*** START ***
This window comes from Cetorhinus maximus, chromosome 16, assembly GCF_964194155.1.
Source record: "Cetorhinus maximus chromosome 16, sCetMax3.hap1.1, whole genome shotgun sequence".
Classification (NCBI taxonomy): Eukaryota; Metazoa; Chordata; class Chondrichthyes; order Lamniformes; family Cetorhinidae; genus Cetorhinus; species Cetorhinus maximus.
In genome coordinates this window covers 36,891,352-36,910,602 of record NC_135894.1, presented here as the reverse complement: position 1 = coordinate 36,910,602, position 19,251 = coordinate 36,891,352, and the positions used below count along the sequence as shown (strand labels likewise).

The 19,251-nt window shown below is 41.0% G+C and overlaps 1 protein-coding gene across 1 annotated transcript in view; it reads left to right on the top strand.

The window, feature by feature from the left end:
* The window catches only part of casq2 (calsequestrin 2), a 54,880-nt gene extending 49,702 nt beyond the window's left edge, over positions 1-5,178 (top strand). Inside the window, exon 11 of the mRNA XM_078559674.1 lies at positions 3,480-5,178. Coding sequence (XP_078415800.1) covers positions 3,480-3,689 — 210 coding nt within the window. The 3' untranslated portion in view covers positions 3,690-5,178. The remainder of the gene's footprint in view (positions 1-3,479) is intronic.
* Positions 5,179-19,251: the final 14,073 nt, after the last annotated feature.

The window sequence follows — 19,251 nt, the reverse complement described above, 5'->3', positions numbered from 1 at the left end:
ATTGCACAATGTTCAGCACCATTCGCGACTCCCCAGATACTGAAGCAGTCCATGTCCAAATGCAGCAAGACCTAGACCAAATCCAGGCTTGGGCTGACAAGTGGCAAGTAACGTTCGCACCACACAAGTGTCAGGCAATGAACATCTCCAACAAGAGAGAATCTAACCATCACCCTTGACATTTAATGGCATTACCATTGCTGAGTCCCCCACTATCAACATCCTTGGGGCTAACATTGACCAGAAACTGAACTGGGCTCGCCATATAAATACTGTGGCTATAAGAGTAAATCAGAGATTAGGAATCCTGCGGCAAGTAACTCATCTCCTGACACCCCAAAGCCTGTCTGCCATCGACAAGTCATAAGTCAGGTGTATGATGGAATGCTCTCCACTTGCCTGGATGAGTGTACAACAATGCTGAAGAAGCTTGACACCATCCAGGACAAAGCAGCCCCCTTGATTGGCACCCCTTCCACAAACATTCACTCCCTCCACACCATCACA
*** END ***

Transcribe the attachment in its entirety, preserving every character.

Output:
This window comes from Cetorhinus maximus, chromosome 16, assembly GCF_964194155.1.
Source record: "Cetorhinus maximus chromosome 16, sCetMax3.hap1.1, whole genome shotgun sequence".
Classification (NCBI taxonomy): Eukaryota; Metazoa; Chordata; class Chondrichthyes; order Lamniformes; family Cetorhinidae; genus Cetorhinus; species Cetorhinus maximus.
In genome coordinates this window covers 36,891,352-36,910,602 of record NC_135894.1, presented here as the reverse complement: position 1 = coordinate 36,910,602, position 19,251 = coordinate 36,891,352, and the positions used below count along the sequence as shown (strand labels likewise).

The 19,251-nt window shown below is 41.0% G+C and overlaps 1 protein-coding gene across 1 annotated transcript in view; it reads left to right on the top strand.

The window, feature by feature from the left end:
* The window catches only part of casq2 (calsequestrin 2), a 54,880-nt gene extending 49,702 nt beyond the window's left edge, over positions 1-5,178 (top strand). Inside the window, exon 11 of the mRNA XM_078559674.1 lies at positions 3,480-5,178. Coding sequence (XP_078415800.1) covers positions 3,480-3,689 — 210 coding nt within the window. The 3' untranslated portion in view covers positions 3,690-5,178. The remainder of the gene's footprint in view (positions 1-3,479) is intronic.
* Positions 5,179-19,251: the final 14,073 nt, after the last annotated feature.

The window sequence follows — 19,251 nt, the reverse complement described above, 5'->3', positions numbered from 1 at the left end:
ATTGCACAATGTTCAGCACCATTCGCGACTCCCCAGATACTGAAGCAGTCCATGTCCAAATGCAGCAAGACCTAGACCAAATCCAGGCTTGGGCTGACAAGTGGCAAGTAACGTTCGCACCACACAAGTGTCAGGCAATGAACATCTCCAACAAGAGAGAATCTAACCATCACCCTTGACATTTAATGGCATTACCATTGCTGAGTCCCCCACTATCAACATCCTTGGGGCTAACATTGACCAGAAACTGAACTGGGCTCGCCATATAAATACTGTGGCTATAAGAGTAAATCAGAGATTAGGAATCCTGCGGCAAGTAACTCATCTCCTGACACCCCAAAGCCTGTCTGCCATCGACAAGTCATAAGTCAGGTGTATGATGGAATGCTCTCCACTTGCCTGGATGAGTGTACAACAATGCTGAAGAAGCTTGACACCATCCAGGACAAAGCAGCCCCCTTGATTGGCACCCCTTCCACAAACATTCACTCCCTCCACACCATCACA